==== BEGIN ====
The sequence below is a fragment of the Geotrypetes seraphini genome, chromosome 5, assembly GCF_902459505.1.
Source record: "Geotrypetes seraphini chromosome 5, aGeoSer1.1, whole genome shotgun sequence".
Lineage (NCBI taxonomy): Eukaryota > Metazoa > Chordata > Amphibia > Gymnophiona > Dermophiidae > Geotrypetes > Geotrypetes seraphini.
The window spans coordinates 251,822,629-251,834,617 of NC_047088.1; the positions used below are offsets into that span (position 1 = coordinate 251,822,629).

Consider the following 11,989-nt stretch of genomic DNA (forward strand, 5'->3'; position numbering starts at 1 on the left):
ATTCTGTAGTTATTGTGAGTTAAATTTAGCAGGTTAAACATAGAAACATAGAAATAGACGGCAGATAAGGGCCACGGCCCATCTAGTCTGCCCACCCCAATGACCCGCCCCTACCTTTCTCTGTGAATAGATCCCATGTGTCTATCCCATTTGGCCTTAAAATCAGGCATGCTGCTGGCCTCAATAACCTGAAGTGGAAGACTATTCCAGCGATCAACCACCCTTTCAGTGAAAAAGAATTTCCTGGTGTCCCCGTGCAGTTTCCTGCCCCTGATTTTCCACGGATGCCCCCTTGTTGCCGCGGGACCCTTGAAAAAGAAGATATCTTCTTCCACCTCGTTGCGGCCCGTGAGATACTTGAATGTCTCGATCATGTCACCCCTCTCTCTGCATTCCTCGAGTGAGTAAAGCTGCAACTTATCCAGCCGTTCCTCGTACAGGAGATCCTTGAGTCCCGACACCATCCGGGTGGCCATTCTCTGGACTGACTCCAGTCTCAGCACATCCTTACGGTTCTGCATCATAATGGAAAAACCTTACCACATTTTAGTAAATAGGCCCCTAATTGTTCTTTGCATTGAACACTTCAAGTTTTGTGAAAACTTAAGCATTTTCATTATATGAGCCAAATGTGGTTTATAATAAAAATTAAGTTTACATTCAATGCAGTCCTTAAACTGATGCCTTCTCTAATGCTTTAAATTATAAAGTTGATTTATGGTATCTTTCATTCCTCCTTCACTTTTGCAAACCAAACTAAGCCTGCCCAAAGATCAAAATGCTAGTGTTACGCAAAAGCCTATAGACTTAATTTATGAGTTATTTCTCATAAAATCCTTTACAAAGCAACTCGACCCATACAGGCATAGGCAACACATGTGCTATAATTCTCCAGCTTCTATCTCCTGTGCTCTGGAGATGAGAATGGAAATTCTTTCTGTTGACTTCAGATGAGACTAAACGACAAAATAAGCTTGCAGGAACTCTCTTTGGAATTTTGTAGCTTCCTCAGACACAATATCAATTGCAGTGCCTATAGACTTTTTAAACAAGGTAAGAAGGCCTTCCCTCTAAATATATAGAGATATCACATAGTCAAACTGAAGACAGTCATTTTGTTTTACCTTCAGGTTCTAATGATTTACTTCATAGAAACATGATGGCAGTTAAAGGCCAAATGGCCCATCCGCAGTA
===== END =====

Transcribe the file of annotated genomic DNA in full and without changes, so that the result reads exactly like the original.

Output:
The sequence below is a fragment of the Geotrypetes seraphini genome, chromosome 5, assembly GCF_902459505.1.
Source record: "Geotrypetes seraphini chromosome 5, aGeoSer1.1, whole genome shotgun sequence".
Lineage (NCBI taxonomy): Eukaryota > Metazoa > Chordata > Amphibia > Gymnophiona > Dermophiidae > Geotrypetes > Geotrypetes seraphini.
The window spans coordinates 251,822,629-251,834,617 of NC_047088.1; the positions used below are offsets into that span (position 1 = coordinate 251,822,629).

Consider the following 11,989-nt stretch of genomic DNA (forward strand, 5'->3'; position numbering starts at 1 on the left):
ATTCTGTAGTTATTGTGAGTTAAATTTAGCAGGTTAAACATAGAAACATAGAAATAGACGGCAGATAAGGGCCACGGCCCATCTAGTCTGCCCACCCCAATGACCCGCCCCTACCTTTCTCTGTGAATAGATCCCATGTGTCTATCCCATTTGGCCTTAAAATCAGGCATGCTGCTGGCCTCAATAACCTGAAGTGGAAGACTATTCCAGCGATCAACCACCCTTTCAGTGAAAAAGAATTTCCTGGTGTCCCCGTGCAGTTTCCTGCCCCTGATTTTCCACGGATGCCCCCTTGTTGCCGCGGGACCCTTGAAAAAGAAGATATCTTCTTCCACCTCGTTGCGGCCCGTGAGATACTTGAATGTCTCGATCATGTCACCCCTCTCTCTGCATTCCTCGAGTGAGTAAAGCTGCAACTTATCCAGCCGTTCCTCGTACAGGAGATCCTTGAGTCCCGACACCATCCGGGTGGCCATTCTCTGGACTGACTCCAGTCTCAGCACATCCTTACGGTTCTGCATCATAATGGAAAAACCTTACCACATTTTAGTAAATAGGCCCCTAATTGTTCTTTGCATTGAACACTTCAAGTTTTGTGAAAACTTAAGCATTTTCATTATATGAGCCAAATGTGGTTTATAATAAAAATTAAGTTTACATTCAATGCAGTCCTTAAACTGATGCCTTCTCTAATGCTTTAAATTATAAAGTTGATTTATGGTATCTTTCATTCCTCCTTCACTTTTGCAAACCAAACTAAGCCTGCCCAAAGATCAAAATGCTAGTGTTACGCAAAAGCCTATAGACTTAATTTATGAGTTATTTCTCATAAAATCCTTTACAAAGCAACTCGACCCATACAGGCATAGGCAACACATGTGCTATAATTCTCCAGCTTCTATCTCCTGTGCTCTGGAGATGAGAATGGAAATTCTTTCTGTTGACTTCAGATGAGACTAAACGACAAAATAAGCTTGCAGGAACTCTCTTTGGAATTTTGTAGCTTCCTCAGACACAATATCAATTGCAGTGCCTATAGACTTTTTAAACAAGGTAAGAAGGCCTTCCCTCTAAATATATAGAGATATCACATAGTCAAACTGAAGACAGTCATTTTGTTTTACCTTCAGGTTCTAATGATTTACTTCATAGAAACATGATGGCAGTTAAAGGCCAAATGGCCCATCCGCAGTA